Host Marco Werman spoke with former Republican Senator Jeff Flake of Arizona about how his Republican colleagues in Congress view the scandals and impeachment inquiry swirling around President Donald Trump.
Before they were enemies, the US and Iran used to be an item. In fact, the US helped start Iran's nuclear program. But, like any failed relationship, it’s not just one thing that led to the break-up. Years of misinformation, politics, greed, reality TV and some real security interests on both sides all caused friction. On this bonus episode from The World's partners at the Things That Go Boom podcast, host Laicie Heeley has the story of how the US and Iran broke up — because you can’t truly understand the Iran nuclear deal without first understanding why the US and Iran have bad blood.
On Oct. 21, voters will decide if Canadian Prime Minister Justin Trudeau keeps his job. He’s in a tight race with Conservative Andrew Scheer. Young women may be a key voting bloc.
İyad el-Baghdadi rose to prominence tweeting and writing during the Arab Spring uprising. He fled to Norway in 2014, but after the murder of Jamal Khashoggi, he found himself also targeted.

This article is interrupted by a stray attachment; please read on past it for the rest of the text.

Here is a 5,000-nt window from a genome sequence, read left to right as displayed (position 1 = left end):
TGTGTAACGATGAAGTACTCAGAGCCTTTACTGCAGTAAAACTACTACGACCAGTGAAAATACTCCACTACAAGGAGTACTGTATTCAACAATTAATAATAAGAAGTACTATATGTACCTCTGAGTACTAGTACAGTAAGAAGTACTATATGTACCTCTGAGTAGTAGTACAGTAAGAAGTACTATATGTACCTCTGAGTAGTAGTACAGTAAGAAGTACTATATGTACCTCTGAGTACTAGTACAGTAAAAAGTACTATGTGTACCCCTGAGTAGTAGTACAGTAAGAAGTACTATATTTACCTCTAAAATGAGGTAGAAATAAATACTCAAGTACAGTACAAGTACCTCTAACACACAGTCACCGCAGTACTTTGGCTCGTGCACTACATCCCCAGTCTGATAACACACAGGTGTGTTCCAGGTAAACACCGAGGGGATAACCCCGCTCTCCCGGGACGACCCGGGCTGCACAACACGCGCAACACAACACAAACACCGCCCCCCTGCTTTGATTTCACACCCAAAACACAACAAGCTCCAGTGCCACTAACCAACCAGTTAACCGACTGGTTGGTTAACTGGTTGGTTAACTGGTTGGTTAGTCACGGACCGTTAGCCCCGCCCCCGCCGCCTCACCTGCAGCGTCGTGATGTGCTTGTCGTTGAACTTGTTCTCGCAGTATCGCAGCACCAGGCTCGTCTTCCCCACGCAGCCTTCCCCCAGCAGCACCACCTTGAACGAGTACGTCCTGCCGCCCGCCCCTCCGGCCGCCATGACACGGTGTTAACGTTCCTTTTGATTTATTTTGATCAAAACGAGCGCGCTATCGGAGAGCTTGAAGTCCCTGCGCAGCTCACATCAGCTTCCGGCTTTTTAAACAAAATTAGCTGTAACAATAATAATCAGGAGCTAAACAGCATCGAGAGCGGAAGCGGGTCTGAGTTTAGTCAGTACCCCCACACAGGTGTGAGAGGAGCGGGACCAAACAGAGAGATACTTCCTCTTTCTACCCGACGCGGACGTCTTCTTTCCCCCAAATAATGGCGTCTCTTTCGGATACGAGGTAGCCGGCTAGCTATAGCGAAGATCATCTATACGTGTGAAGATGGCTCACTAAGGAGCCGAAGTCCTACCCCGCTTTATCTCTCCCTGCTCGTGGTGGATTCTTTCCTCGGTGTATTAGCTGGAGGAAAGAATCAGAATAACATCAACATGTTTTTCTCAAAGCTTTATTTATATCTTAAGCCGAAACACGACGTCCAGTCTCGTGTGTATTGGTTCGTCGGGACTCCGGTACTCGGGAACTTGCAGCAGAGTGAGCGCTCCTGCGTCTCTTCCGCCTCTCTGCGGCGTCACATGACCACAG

For the fourth day in a row, protesters in Iraq have poured into the streets, calling for an end to corruption, unemployment and a lack of basic services.
The 2019 Michelin Guide stripped a star from French chef Marc Veryrat, but he says the reviewer mistook a French cheese blend for cheddar. Now, he's going to court demanding the documents behind the review.
Ukrainians are accustomed to powerful forces meddling in their judicial system, Anne Applebaum, a Pulitzer Prize-winning historian and expert on central and Eastern Europe, tells The World's host, Marco Werman. But even as they find corruption foisted on them by their most important ally in Washington, DC, Ukrainians have remained determined to root out unethical practices in their own country.
It's been almost two months since India moved to integrate the disputed territory of Jammu and Kashmir more closely into India proper by stripping it of its special status. Sardar Masood Khan is the president of Pakistan-administered Jammu and Kashmir, known as Azad, or Free Kashmir. He spoke with The World's host Marco Werman on how the situation might play out.